There’s a rather hilarious joke about a Wii, a monkey and a clear plastic ball, but given the E rating for Super Monkey Ball: Banana Blitz, it’ll remain unmentioned. What can be mentioned is how surprisingly solid the game is. Despite being more of what we’ve already seen, Super Monkey Ball: Banana Blitz livens up a tired series with intuitive use of the Wii remote and a fun assortment of mini-games. Even with its relatively few single-player stages, the game is one of the best multiplayer experiences available for the launch of Nintendo Wii and a great showcase for its groundbreaking controls.
Banana Blitz follows the series’ tried-and-true gameplay formula with a fresh slate of single-player stages and multiplayer mini-games. In the single-player game, your goal is to guide a monkey encased in a transparent ball through an obstacle-ridden course toward an exit. Collecting bananas along the way earns you extra lives and opens up each world’s bonus stage. Eight worlds, each with eight stages, are offered in total, not including boss battles that conclude each world. The boss stages are new to the series, but you defeat them using the same tilt mechanics used in normal stages.
Although Banana Blitz is structured like previous iterations of the series, the game makes good use of the Wii remote for intuitive controls. In the single-player game, only the remote is used to guide your monkey ball to the goal. Tilting the remote moves the field of play in the corresponding direction; for example, twisting the remote to the left causes the stage to tilt left. Pressing the A button is the easiest way to jump, although you can flick the remote up while holding the B button to jump. Some of the later stages of the single-player game are awfully difficult due to a lack of precision, but with practice its sensitivity can be overcome. The controls make it easy to just pick up and play, perfectly complementing the series’ style of play; in fact, Banana Blitz is one of the few launch titles that incorporates use of the Wii remote without it feeling overtly tacked on.
Without question, Banana Blitz offers some of the best multiplayer action available at Wii launch, with its huge assortment of mini-games. With 50 to choose from, there’s hardly a lack of variety. Each mini-game utilizes the Wii remote in a unique way, with several that require attaching the nunchuk as well. A few stand out as particularly fun, such as the difficult-to-master “Trombone” that has you moving the remote to mimic a trombone slide in order to play music. One of the most engaging of the bunch is “Monkey Wars,” which is basically a first-person-shooter multiplayer deathmatch. Up to four players can compete in three different arenas as a monkey ball, collect three types of weapons, and blast each other for points. Finding one or two favorites should be easy considering how many cool little games have been packaged here. Given the relatively short length of the single-player mode, having an assortment of good mini-games to toy around with is nice.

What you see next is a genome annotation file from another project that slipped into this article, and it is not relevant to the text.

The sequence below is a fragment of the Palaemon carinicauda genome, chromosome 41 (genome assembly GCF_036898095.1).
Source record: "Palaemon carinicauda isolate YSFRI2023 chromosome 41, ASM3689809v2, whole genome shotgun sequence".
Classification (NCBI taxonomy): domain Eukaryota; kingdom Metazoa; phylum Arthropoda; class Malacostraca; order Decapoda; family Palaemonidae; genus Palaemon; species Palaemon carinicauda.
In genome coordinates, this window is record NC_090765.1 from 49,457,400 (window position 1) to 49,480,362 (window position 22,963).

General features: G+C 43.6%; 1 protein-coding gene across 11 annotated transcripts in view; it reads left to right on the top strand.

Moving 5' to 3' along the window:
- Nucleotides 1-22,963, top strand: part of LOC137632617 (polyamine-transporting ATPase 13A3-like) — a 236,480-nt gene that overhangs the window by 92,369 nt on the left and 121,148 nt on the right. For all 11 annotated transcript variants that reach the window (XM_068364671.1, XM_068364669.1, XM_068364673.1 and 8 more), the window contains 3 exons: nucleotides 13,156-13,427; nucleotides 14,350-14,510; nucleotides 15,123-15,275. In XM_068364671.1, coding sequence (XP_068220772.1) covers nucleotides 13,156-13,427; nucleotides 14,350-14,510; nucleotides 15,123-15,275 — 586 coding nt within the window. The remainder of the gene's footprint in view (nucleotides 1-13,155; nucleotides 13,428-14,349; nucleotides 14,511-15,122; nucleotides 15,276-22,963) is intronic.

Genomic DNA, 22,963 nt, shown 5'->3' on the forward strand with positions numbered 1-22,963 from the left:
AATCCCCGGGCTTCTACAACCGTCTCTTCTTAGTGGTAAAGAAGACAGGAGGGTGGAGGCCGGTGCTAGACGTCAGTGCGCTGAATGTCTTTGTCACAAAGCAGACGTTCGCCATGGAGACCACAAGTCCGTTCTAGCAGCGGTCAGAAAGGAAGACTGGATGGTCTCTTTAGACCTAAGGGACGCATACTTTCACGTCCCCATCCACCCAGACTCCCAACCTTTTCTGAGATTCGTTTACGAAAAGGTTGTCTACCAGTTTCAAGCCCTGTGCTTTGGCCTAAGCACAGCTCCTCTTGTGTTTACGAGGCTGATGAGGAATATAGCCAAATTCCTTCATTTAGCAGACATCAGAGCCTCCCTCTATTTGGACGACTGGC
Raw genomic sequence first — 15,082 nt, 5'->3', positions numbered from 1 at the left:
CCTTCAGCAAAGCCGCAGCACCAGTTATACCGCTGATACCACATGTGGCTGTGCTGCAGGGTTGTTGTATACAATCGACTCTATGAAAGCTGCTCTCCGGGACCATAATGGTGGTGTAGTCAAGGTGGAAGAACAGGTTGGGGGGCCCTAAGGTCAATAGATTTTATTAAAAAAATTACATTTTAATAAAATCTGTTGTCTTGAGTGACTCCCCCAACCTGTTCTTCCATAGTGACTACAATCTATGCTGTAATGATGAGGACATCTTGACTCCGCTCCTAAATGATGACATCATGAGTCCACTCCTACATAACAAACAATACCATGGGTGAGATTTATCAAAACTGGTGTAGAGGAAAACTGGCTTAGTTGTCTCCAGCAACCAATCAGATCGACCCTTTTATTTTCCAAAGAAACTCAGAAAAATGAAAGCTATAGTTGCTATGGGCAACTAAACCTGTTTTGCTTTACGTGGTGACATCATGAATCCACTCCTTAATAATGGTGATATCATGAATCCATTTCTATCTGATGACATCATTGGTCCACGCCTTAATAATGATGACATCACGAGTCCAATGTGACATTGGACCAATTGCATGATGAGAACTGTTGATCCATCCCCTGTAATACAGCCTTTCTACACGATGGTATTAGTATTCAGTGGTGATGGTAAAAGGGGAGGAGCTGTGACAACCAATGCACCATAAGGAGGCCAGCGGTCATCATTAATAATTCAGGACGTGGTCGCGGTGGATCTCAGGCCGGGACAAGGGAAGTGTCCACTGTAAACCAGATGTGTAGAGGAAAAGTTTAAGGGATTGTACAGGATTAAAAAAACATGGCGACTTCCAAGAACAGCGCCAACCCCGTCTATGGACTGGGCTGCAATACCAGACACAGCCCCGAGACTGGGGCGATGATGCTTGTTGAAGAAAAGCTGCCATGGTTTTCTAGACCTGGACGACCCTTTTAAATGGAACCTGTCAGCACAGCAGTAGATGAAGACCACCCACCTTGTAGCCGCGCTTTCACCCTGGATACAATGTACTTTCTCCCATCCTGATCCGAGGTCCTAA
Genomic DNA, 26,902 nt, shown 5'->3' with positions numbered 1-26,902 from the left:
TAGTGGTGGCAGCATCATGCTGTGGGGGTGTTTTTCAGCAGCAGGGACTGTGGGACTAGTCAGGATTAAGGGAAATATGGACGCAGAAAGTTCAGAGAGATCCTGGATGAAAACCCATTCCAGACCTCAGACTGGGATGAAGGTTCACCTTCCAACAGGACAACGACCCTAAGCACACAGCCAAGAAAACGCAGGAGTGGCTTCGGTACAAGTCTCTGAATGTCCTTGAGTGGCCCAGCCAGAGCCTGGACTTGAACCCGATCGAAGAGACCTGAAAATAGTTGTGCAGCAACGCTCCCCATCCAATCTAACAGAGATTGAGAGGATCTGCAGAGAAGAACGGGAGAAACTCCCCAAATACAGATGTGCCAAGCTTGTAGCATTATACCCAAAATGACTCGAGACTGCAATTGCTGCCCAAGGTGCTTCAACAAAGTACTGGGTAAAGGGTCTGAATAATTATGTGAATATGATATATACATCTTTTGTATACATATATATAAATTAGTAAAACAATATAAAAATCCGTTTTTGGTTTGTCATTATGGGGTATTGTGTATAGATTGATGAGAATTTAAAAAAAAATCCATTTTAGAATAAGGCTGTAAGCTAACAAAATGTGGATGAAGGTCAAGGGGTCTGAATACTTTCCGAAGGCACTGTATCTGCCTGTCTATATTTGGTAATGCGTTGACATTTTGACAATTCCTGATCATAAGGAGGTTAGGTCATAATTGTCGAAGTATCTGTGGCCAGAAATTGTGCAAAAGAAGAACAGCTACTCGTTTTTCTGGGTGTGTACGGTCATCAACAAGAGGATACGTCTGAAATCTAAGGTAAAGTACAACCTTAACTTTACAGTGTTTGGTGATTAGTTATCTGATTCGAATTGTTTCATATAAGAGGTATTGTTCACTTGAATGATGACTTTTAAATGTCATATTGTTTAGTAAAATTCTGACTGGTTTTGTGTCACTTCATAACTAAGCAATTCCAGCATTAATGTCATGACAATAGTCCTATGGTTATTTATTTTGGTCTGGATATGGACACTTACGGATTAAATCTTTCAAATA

In total, about half of the mini-games are worthwhile; the other half can be forgotten. Several are flat out lame, like “Scoop the Goldfish,” which has you catching goldfish with a flimsy net, and the laughable “Rock-Paper-Scissors Attack.” A few are unplayable due to control problems, as is the case with “Yacht Sailing.” Waving the remote up and down moves your yacht forward, but turning the remote left or right to change directions doesn’t work, as the game is unresponsive. Out of the bunch, only a handful is unplayable, and about a dozen are just plain boring.
Super Monkey Ball: Banana Blitz doesn’t reinvent the series, nor does it provide any remarkable innovations, yet it still manages to be a good game. The intuitive application of the Wii remote does much to engage you in the short-lived single-player mode. Even if some of the mini-games are awash, you will find a few to enjoy. Even accounting for these shortcomings, Super Monkey Ball: Banana Blitz is a solid launch title that deserves a roll.
- Overall: 8
- The new boss battles, massive number of mini-games and intuitive controls make this one a winner — in spite of its short single-player experience and half of the mini-games sucking in the first place.
— Tracy Erickson